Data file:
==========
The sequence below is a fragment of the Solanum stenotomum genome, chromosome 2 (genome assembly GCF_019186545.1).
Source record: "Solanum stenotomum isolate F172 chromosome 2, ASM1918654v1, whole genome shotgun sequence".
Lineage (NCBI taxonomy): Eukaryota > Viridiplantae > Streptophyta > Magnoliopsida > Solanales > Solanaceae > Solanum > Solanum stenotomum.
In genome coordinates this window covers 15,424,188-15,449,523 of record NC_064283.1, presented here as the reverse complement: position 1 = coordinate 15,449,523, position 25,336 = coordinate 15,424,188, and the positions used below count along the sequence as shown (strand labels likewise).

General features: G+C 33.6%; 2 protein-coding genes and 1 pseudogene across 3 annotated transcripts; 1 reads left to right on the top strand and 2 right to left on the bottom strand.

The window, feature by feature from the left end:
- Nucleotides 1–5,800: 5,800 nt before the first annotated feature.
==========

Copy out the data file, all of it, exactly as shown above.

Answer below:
The sequence below is a fragment of the Solanum stenotomum genome, chromosome 2 (genome assembly GCF_019186545.1).
Source record: "Solanum stenotomum isolate F172 chromosome 2, ASM1918654v1, whole genome shotgun sequence".
Lineage (NCBI taxonomy): Eukaryota > Viridiplantae > Streptophyta > Magnoliopsida > Solanales > Solanaceae > Solanum > Solanum stenotomum.
In genome coordinates this window covers 15,424,188-15,449,523 of record NC_064283.1, presented here as the reverse complement: position 1 = coordinate 15,449,523, position 25,336 = coordinate 15,424,188, and the positions used below count along the sequence as shown (strand labels likewise).

General features: G+C 33.6%; 2 protein-coding genes and 1 pseudogene across 3 annotated transcripts; 1 reads left to right on the top strand and 2 right to left on the bottom strand.

The window, feature by feature from the left end:
- Nucleotides 1–5,800: 5,800 nt before the first annotated feature.